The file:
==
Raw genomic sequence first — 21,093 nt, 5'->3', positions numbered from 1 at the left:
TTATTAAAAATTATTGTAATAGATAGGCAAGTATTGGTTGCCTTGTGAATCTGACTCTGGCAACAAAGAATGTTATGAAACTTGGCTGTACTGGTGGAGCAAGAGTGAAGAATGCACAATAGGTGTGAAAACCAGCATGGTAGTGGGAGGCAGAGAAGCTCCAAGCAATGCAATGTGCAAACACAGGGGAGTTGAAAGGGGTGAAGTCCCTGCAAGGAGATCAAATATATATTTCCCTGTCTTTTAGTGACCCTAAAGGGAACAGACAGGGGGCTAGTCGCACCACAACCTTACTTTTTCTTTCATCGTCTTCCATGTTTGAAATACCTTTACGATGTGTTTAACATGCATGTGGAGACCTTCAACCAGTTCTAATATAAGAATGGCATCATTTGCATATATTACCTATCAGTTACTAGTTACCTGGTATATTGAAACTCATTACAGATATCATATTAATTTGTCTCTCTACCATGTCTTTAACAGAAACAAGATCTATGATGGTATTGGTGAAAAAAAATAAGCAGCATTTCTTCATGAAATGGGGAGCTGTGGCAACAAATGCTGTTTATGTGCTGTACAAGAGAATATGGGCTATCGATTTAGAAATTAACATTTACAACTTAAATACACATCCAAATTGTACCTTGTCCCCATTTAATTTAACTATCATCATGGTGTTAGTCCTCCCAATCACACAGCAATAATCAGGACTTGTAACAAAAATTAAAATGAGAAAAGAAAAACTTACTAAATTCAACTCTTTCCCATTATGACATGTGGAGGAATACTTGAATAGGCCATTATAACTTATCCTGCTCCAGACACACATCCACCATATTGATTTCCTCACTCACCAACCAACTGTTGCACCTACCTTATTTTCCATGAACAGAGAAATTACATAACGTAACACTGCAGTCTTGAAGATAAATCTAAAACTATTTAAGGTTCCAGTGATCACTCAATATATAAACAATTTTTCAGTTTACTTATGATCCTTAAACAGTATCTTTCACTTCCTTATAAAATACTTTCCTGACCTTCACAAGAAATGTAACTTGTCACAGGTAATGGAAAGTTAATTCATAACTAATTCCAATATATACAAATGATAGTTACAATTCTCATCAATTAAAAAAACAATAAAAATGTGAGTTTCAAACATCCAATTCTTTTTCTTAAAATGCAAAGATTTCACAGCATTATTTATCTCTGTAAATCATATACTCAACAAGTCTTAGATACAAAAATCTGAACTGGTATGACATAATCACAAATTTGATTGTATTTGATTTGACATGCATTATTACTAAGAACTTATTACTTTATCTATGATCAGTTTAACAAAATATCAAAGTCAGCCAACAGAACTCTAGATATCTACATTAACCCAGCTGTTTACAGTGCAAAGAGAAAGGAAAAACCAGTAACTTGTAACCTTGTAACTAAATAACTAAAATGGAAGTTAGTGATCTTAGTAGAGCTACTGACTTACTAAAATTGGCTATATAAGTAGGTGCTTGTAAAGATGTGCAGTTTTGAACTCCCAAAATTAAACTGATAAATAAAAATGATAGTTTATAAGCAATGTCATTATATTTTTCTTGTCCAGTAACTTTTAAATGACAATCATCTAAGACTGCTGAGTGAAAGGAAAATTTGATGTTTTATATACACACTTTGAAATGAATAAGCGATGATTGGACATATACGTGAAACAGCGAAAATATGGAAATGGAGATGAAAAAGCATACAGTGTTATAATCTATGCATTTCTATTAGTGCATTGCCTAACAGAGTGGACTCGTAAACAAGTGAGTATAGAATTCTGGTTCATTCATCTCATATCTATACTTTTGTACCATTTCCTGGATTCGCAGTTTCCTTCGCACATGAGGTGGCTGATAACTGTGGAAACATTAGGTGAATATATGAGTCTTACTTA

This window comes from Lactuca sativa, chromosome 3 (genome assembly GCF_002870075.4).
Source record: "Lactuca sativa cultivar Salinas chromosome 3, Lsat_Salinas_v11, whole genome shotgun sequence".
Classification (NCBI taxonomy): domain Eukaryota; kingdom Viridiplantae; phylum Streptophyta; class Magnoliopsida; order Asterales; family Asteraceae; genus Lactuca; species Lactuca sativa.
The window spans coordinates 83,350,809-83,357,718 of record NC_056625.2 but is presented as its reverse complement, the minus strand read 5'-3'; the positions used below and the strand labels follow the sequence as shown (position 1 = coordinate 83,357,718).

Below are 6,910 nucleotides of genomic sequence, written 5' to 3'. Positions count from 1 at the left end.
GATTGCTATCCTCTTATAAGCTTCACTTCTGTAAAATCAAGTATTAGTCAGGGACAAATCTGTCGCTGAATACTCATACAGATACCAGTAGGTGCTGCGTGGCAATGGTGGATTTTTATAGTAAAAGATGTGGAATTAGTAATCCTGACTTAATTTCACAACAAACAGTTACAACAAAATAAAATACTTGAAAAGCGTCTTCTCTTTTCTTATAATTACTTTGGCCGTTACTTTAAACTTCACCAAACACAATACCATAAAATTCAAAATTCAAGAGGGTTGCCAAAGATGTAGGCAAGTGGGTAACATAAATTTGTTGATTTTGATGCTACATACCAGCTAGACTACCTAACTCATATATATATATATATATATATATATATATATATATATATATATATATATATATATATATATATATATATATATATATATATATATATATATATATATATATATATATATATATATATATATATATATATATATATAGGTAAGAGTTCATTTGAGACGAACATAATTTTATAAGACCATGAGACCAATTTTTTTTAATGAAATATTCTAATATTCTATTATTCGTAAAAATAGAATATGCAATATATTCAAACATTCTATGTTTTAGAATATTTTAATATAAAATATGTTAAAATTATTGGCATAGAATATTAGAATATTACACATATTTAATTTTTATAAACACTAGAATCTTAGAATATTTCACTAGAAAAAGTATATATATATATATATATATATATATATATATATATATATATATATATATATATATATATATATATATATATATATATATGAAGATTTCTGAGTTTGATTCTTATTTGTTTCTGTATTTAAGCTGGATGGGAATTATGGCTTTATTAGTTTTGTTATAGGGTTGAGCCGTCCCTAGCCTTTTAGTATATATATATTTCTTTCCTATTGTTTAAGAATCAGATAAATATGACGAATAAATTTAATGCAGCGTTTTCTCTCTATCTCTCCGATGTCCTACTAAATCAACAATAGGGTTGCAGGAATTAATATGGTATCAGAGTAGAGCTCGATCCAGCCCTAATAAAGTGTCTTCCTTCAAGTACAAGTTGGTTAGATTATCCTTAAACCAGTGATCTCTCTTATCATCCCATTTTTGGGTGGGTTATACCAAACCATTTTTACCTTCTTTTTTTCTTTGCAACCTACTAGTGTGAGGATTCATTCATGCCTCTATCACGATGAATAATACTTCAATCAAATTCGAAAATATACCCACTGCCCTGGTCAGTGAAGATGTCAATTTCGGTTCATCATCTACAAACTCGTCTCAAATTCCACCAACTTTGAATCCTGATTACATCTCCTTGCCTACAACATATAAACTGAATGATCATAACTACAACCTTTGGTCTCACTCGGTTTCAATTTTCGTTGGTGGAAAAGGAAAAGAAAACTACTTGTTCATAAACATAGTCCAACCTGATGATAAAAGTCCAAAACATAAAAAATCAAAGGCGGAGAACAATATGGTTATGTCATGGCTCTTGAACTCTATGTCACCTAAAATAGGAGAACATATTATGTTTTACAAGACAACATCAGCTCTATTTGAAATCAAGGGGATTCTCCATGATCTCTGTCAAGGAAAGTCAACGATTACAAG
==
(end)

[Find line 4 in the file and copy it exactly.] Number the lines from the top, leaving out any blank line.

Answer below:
Source record: "Lactuca sativa cultivar Salinas chromosome 3, Lsat_Salinas_v11, whole genome shotgun sequence".